By Laurie Oswald Robinson
When Katy Pasnick came from Chicago to Pawnee Rock, Kans., in 2004 to care for her grandfather, Earl Schmidt, a longtime member of Bergthal Mennonite Church, she planned to stay for a month.
The month came and went. But the 35-year-old still lives on the multigenerational farm homestead. It’s where Earl and the late Maxlyn Schmidt raised Katy’s mother, Ann, and were part of the church that began in 1875.
The church – closing its doors this summer due to dwindling numbers – has become a second home to Pasnick. It’s where she’s been deeply engaged with church family and has helped to spearhead the annual School Kit Sunday each fall when more than 1,000 kits are created.
“One day when I heard my grandfather – who had lost our grandmother two years before that – talk on our voice mail, he sounded so sad,” Pasnick said. “I was in a corporate job that I wanted to leave, so I decided to quit and move to Pawnee Rock for a month to care for him.
“Eight years later, I am still here. I love this community and this church, and I have found a sense of roots and family history. … My grandfather moved to Kidron Bethel [in North Newton, Kans.], but I decided to stay on the farm and drive to Newton every Friday to spend the day with him.”
Even though the pace of life in rural Kansas is much slower than the Chicago suburbs, she keeps busy and happy – caring for her 90-year-old grandfather who has Parkinson’s, working at Dillons part-time, tending the fires at the homestead and working on the school kit project.
School kit creation is a family tradition that Pasnick re-connected with on the prairies. Her grandmother passed on passion for the project to her daughter, Ann, who sewed and filled dozens of school kits at the Lombard (Ill.) Mennonite Church where Katy grew up. So when Bergthal member Wynona Unruh mentored Pasnick for a couple of years before handing over the baton to the young woman, Pasnick was primed to take the reins with the help of hard workers.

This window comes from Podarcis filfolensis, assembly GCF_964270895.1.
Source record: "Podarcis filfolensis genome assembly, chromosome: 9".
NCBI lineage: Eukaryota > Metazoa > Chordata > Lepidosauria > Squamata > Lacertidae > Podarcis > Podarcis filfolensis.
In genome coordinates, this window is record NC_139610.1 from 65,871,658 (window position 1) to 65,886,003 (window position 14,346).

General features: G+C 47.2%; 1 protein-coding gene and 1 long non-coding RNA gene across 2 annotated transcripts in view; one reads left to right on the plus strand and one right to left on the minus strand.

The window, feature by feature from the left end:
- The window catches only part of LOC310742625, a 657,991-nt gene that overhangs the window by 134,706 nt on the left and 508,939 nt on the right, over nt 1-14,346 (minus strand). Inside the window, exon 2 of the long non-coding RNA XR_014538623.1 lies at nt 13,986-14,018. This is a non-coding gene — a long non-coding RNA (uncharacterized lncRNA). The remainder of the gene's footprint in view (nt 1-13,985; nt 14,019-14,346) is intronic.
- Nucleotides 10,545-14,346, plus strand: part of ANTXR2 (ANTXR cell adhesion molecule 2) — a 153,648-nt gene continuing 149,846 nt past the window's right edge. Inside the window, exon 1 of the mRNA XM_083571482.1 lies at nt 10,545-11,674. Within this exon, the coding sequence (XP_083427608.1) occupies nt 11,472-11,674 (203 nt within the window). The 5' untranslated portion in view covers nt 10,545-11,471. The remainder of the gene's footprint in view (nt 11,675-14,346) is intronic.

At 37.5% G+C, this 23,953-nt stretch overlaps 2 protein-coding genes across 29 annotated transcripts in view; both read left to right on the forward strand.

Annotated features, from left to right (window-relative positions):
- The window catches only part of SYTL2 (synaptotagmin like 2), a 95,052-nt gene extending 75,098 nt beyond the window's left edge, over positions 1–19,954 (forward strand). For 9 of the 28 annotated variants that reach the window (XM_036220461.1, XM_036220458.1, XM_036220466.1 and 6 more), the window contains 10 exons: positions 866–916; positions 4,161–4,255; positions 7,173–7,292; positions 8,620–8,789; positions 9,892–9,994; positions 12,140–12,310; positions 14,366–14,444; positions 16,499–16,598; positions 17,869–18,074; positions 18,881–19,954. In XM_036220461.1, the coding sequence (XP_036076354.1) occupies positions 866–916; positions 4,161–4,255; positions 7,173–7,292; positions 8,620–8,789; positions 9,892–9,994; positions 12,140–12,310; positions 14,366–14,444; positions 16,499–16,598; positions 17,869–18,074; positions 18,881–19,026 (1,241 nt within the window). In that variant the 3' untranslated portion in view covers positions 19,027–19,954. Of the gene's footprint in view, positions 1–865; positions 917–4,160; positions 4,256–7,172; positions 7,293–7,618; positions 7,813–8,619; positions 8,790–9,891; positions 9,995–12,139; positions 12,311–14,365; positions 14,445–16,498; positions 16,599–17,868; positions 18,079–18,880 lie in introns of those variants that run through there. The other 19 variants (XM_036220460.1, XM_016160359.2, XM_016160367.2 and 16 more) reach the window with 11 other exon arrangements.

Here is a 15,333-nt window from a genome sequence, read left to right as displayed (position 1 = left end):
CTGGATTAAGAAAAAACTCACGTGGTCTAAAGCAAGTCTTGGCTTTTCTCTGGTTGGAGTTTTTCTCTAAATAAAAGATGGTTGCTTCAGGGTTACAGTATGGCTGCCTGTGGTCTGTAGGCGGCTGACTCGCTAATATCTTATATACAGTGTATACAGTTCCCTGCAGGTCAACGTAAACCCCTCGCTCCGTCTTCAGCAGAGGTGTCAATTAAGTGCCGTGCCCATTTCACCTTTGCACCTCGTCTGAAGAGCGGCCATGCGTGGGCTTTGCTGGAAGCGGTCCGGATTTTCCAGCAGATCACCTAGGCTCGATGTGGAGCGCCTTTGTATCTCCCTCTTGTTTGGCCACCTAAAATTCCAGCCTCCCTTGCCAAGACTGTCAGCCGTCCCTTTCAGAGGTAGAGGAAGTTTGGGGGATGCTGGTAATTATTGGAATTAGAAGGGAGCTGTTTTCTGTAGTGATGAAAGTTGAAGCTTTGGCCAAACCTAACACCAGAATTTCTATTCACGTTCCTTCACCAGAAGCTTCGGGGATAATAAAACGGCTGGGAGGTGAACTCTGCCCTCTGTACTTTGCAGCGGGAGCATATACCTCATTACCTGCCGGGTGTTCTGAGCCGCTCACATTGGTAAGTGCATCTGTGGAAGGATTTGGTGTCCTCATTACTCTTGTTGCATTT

“After we close our doors, I hope people remember us as a small but mighty group that was welcoming and helpful and joyful,” she said. “We put everything we’ve got into whatever project and activity we do.
“I’ve learned that being involved with your community is really important. In the suburbs, I didn’t know some of my neighbors and wasn’t worried about meeting them. I learned how much we can get done when we have a common goal.”
School Kit Sunday is one of the highlights of the Bergthal church calendar, and everyone from the youngest to the oldest finds a job packing the bags. The highest count was in 2011 when a Ralph Buller Memorial enabled the congregation to pack more than 1,500 kits.
Before the church closes this summer, it will host one last School Kit Sunday. Pastor Lynn Schlosser hopes this event will help the congregation to complete its circle.
“Because we were smaller, we could give ourselves permission to pick and choose how to invest our energies and focus on special areas, like school kits,” she said.
“We are very sad to let go but have a deep sense the time is right. We have been a very progressive little church, and it will be hard for our folks to find another church like this in our immediate area.”
Bergthal’s closing will not cause Pasnick to close her chapter on Kansas, she said. She loves coming home from the checkout to the peaceful prairies, the lack of traffic, the deep friendships and the family historical markers that have marked her soul.
“It is all pretty sad for me, because it’s the first church where I felt I really belonged, and there aren’t any other Mennonite congregations nearby. … But this is home.”